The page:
As a prevalent burial place for prominent North Carolinians, Riverside Cemetery continues to keeps the stories of Zebulon B. Vance, Thomas Wolfe, and O. Henry accessible to onlookers and history enthusiasts. Riverside Cemetery, an 87 acre burial plot, overshadows the French Broad River, attracting numerous tourists to its serene landscape. The cemetery was founded in 1885 and it has since remained an important cultural and historic venue in Buncombe County.
Located in the western mountains of North Carolina in Boone, Appalachian State University was once a school dedicated to prepare teachers. Appalachian, or then Watagua Academy, was formed by the Dougherty brothers in 1899. Appalachian experienced great growth by the 1940s, and it was inducted into the University of North Carolina school system in the 1970s. Appalachian State University currently enrolls over 17,000 students, offering over 140 undergraduate and graduate programs.
Located in Hickory, North Carolina, Lenoir-Rhyne University was founded in 1891 as Highland Academy by four Lutheran ministers. Since its inception the school has grown to a student body of 1,900 students, and Lenoir-Rhyne continues its affiliation with the Evangelical Lutheran Church in America.
Located in the western mountains of Buncombe County, North Carolina, UNC-Asheville remains the only distinctly labeled liberal arts university in the state. Asheville-Buncombe College, the precursor to the modern university, dates back to the late 1920s. After a significant increase in local and state funding during the late 1950s, UNC-Asheville relocated to its present location, and its student population greatly increased. Today, nearly 3,700 students attend the university.
Located in Mitchell County, the Penland School of Crafts has long been heralded as a haven for young craftsmen and women from around the world. Since its inception in the late 1920s, Penland has offered courses ranging from weaving to glassworking to silversmithing. Today, 1,200 people attend the school annually, and a vibrant, local crafts culture surrounds the school.
Stoneman’s Raid has been described as the final blow to the Confederacy during the Civil War. From March until April 1865, Major General George Stoneman led a Union army into North Carolina and Virginia with the order to destroy Confederate structures and railways. The raid caused utter destruction in western North Carolina, and the task of rebuilding the many buildings and railroads proved to be a struggle through Reconstruction.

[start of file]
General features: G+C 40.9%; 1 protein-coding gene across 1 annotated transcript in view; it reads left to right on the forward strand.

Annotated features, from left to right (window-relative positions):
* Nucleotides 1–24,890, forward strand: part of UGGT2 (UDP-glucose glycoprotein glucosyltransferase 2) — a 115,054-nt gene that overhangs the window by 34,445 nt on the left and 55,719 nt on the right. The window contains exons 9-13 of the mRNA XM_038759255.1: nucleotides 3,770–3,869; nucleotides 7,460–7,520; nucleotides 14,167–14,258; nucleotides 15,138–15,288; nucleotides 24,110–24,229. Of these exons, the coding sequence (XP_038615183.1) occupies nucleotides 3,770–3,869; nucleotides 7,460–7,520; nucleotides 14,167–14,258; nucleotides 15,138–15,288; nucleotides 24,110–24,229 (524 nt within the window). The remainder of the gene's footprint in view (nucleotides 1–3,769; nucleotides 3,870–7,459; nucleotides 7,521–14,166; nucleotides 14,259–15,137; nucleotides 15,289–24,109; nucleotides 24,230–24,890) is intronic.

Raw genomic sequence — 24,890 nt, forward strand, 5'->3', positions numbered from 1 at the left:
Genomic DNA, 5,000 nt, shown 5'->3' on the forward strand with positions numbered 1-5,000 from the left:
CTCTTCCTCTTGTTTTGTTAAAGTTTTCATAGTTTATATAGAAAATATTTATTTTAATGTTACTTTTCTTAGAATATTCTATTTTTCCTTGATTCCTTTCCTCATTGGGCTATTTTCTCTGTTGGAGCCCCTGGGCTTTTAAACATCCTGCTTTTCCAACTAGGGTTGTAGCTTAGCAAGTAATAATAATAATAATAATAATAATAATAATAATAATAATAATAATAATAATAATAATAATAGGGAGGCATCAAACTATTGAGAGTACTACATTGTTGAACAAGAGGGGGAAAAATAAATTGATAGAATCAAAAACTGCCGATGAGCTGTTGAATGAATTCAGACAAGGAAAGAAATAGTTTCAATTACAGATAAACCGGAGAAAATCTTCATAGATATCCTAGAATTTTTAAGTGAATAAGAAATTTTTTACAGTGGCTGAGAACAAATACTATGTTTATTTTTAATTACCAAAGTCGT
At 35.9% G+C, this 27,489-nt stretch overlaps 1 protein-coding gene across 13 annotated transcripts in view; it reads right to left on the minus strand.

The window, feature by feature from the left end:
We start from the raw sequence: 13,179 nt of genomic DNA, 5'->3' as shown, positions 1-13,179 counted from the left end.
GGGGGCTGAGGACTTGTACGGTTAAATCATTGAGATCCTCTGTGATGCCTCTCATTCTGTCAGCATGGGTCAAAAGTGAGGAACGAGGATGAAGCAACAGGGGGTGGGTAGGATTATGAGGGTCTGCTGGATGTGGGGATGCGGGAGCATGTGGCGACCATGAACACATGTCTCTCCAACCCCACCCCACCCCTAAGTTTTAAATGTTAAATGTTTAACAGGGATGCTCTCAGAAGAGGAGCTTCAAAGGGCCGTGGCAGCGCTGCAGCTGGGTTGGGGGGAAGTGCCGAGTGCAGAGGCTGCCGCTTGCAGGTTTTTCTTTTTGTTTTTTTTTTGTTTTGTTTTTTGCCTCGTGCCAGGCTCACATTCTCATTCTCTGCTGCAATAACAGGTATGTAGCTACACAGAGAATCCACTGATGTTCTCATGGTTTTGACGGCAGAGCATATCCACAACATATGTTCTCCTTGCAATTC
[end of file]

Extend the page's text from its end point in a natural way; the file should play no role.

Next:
General Griffith Rutherford led a short but destructive march against the mountain-dwelling Cherokee in September 1776. Although casualties were relatively low on both sides, Rutherford’s army razed over thirty important Cherokee communities causing tribesmen and women to flee the mountains and start life anew elsewhere. Some historians claim that had the Cherokee recovered and fought with the British during the Revolutionary War, the conclusion may have been different.
Home to the prominent crafts school, the Penland School of Crafts, Mitchell County holds an important place in North Carolina mountain culture. The county was established in 1861, and its county seat is Bakersville. Mitchell County has long remained a source of over fifty precious metals and other minerals.
A western mountain county, Jackson is known for its interesting natural and physical characteristics, particularly the Great Smoky Mountains, the Tuskasegee River, and the Nantahala National Forest. Formed in 1851, Jackson’s county seat is the town of Sylva, and other communities include Cashiers, Glenville, and Balsam.
Sacred to the Cherokee, Judaculla Rock has long remained a tourist attraction, but also a mystery to archeologists and geologists. Located in Jackson County, the large soapstone exhibits intricate carvings that Cherokee believe were imprinted by the god of all Game Animals, Judaculla or Tsu’kalu. Yet, historians and archeologists have proposed different theories regarding the rock’s meaning.